The Republic of Consciousness Prize for Small Presses

UK writer, Neil Griffiths partly personally funded a new prize for books published by small, independent presses, on which he has bestowed the rather extravagant name, 'The Republic of Consciousness' and the tagline: 'hardcore literary fiction and gorgeous prose.'    

It seems that most have forgotten that the literary greats, let's say the Modernists depended on the existence of small presses and small literary magazines - see above - to get into print. Today these writers are studied in university courses the world over, but when they were alive they were scrounging for work as casual teachers of English in Trieste, or Rome. (I recently read this striking evocation of the peripatetic life of James Joyce and his family, where he was described as 'unsettled and penniless' - puts it into perspective somewhat).  

On reading the long-list of the authors on the Republic of Consciousness Prize, three immediately appealed to me, one so much that I ordered the novel from the publisher last night. See if you can resist, after reading this description of The Marvellous Equations of the Dread by Marcia Douglas - a writer who was born in the UK, grew up in Jamaica and is now based in Colorado (the publisher, Peepal Tree Press calls itself: the 'Home of the Best in Caribbean & Black British Writing')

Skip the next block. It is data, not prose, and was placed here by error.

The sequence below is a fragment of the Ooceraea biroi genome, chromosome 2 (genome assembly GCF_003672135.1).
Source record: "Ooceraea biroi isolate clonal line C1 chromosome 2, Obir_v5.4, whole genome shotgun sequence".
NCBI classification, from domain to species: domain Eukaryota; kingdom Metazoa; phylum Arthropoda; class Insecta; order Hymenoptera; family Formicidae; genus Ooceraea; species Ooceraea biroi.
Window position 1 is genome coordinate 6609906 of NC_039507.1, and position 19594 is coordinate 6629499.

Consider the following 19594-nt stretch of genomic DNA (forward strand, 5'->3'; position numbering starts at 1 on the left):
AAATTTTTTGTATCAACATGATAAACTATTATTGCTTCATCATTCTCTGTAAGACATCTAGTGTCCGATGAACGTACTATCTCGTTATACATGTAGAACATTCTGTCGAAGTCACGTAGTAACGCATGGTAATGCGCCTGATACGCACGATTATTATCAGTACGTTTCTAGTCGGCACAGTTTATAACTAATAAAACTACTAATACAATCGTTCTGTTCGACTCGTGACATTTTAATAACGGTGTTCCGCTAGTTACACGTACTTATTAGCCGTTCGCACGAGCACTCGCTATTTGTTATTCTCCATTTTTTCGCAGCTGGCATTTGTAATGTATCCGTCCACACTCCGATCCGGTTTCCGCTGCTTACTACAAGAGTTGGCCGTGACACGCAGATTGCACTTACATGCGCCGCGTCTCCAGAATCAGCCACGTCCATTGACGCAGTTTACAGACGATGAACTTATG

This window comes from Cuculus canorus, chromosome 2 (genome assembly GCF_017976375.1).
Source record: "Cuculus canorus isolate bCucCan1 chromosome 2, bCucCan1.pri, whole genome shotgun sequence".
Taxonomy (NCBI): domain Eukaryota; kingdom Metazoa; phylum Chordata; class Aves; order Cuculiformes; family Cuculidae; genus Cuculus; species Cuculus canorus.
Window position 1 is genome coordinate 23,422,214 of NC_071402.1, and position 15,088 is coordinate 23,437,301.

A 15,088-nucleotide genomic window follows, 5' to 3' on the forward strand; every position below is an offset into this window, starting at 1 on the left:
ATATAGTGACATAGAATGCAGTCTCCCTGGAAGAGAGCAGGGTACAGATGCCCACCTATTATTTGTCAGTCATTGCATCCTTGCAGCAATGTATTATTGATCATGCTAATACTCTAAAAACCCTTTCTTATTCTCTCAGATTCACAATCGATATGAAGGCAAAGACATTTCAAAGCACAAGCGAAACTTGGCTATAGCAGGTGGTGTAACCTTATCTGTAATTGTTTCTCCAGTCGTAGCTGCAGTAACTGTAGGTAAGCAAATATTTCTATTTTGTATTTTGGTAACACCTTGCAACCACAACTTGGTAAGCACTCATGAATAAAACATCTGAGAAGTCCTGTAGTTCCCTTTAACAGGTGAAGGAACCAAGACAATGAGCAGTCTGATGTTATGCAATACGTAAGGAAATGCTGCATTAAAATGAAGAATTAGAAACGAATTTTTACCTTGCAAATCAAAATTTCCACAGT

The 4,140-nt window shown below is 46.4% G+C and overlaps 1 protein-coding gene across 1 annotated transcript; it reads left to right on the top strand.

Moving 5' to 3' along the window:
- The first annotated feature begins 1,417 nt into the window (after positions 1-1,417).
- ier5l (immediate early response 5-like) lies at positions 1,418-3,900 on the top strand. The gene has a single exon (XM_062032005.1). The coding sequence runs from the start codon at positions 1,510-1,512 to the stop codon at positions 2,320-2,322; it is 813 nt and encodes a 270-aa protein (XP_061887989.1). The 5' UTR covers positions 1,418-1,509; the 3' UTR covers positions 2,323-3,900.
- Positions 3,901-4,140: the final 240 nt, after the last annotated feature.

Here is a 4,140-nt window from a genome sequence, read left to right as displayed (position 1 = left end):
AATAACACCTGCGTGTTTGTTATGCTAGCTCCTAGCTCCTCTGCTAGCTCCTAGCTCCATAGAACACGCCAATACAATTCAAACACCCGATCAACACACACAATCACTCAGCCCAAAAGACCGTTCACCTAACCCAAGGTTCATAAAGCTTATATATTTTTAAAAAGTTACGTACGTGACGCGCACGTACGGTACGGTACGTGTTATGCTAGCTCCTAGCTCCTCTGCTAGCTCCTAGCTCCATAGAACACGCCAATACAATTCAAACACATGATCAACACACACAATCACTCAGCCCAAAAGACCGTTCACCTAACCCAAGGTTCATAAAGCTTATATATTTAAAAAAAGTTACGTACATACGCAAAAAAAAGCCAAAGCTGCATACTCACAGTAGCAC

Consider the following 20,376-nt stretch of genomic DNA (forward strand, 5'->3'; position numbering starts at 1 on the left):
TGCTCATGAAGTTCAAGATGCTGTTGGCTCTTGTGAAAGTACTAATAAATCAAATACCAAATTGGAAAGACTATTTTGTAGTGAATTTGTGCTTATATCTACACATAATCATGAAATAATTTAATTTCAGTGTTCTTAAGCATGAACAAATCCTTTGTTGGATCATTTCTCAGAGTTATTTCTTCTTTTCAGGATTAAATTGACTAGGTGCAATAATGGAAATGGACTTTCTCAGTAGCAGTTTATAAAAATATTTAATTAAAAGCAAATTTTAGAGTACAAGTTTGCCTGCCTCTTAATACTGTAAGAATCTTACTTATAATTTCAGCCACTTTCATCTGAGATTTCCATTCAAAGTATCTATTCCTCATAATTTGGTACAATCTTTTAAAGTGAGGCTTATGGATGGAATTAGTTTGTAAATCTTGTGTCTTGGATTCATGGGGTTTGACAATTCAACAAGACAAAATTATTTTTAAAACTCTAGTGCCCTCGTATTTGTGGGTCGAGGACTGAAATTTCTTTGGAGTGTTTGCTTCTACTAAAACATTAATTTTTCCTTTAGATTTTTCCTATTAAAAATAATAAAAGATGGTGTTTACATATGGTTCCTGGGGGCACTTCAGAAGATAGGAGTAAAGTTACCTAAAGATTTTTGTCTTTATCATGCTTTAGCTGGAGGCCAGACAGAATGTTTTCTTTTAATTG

A magical realist journey through the history of Rastafarianism, Bob Marley & Jamaica – not necessarily in that order. Rhapsodic, poetic, scripturally engaged and endlessly inventive. Not only is the electric atmosphere of Jamaica evoked with sensuousness, delicacy and love; so is the ‘dub-side’, a studio yard just the other side of death, where Bob Marley and a toothless and lisping Halle Selassie discuss the relative merits of routes to Zion.

Check out this longlist for the Republic of Consciousness prize; it offers up a multitude of interesting, innovative writers and books to be discovered. And here is the website for Marcia Douglas. Can't wait to read her book, described as 'a novel in bass riddim ...'